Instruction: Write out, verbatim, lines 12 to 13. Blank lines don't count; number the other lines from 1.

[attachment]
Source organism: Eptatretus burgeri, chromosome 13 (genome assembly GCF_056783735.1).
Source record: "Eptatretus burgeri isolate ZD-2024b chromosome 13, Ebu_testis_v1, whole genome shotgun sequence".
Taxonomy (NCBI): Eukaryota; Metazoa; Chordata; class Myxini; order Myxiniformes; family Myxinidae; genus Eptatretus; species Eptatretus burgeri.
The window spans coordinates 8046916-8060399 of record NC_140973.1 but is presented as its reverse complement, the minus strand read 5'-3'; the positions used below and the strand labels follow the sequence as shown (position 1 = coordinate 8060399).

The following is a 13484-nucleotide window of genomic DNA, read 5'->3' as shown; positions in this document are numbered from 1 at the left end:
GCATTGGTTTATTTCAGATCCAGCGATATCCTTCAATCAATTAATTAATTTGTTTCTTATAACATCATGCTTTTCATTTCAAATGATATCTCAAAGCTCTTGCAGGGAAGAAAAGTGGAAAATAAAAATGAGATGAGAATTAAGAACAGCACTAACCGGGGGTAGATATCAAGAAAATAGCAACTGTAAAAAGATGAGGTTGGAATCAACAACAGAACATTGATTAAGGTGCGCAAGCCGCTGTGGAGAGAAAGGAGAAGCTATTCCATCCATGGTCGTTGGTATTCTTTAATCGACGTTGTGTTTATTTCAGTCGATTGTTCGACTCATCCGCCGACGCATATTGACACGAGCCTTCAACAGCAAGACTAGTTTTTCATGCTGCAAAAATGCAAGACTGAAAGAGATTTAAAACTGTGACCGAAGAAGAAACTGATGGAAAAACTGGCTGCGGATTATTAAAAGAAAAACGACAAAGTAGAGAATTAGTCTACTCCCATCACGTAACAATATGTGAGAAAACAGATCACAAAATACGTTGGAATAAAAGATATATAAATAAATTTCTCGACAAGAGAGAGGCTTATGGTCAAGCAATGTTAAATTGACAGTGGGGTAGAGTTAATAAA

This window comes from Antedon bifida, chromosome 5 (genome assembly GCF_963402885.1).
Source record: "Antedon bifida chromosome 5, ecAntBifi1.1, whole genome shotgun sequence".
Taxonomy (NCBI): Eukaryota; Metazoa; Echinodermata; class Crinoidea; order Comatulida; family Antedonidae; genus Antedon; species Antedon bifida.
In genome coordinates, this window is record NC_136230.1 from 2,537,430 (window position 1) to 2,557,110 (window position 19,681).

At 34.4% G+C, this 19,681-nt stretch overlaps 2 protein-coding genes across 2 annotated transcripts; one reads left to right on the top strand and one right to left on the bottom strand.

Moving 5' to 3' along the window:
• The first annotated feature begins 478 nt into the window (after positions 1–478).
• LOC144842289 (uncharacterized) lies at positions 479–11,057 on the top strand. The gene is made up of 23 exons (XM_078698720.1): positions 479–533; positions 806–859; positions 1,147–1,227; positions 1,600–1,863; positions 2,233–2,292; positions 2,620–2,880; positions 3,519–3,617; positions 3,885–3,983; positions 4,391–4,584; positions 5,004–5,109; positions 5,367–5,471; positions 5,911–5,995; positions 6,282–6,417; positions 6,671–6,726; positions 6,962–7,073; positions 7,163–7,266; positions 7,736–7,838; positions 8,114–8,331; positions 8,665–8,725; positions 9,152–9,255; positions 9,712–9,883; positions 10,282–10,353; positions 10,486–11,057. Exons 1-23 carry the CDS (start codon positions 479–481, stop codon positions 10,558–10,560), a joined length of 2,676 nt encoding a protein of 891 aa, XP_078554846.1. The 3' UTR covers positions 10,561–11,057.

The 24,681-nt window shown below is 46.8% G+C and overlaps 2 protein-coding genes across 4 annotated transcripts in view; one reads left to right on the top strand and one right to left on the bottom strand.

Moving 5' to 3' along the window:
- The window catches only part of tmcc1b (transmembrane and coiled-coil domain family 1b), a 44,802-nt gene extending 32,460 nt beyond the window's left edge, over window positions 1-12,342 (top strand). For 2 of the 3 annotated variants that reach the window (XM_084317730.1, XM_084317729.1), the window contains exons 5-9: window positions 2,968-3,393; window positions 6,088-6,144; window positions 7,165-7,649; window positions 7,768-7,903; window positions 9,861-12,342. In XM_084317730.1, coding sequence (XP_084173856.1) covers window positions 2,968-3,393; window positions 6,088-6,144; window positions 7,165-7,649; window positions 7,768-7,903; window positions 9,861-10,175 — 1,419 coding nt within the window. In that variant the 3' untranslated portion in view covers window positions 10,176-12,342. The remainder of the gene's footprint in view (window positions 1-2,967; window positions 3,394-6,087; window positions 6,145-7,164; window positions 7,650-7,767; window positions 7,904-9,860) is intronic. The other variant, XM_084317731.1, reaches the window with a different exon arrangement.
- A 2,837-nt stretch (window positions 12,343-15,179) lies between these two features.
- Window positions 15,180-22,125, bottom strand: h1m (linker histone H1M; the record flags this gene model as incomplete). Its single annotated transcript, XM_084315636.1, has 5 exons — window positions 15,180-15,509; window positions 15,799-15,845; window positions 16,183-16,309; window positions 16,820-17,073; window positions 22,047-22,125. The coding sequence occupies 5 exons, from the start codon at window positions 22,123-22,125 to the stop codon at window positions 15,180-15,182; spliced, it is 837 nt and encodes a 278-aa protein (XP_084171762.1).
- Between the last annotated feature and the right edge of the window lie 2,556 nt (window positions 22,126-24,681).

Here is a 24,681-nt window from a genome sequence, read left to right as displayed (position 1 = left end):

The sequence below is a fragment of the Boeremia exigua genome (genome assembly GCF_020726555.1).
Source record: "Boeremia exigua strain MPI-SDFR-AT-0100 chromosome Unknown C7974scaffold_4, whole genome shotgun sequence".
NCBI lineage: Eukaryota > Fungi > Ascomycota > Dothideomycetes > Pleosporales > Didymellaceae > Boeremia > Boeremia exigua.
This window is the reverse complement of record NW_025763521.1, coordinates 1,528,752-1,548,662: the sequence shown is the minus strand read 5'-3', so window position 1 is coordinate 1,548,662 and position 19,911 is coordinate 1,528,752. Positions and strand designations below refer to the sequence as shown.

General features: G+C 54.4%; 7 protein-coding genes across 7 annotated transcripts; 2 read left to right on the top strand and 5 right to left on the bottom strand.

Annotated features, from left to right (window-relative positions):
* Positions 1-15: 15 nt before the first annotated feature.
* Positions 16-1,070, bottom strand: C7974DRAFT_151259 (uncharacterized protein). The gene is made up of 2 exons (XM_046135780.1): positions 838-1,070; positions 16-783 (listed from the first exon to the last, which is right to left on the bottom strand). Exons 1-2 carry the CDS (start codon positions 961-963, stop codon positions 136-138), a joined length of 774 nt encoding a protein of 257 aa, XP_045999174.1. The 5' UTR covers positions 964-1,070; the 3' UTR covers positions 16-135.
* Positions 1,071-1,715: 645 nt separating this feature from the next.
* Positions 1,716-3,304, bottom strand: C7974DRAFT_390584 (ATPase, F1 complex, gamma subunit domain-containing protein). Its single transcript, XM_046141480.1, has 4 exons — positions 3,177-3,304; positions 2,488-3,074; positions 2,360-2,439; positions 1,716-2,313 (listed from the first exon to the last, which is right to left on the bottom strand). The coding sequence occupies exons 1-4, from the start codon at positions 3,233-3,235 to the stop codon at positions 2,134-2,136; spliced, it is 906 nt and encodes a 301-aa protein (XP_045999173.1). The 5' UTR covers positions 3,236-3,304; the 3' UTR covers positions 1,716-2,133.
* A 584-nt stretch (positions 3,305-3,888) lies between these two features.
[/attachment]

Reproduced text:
Moving 5' to 3' along the window:
• The first annotated feature begins 478 nt into the window (after positions 1–478).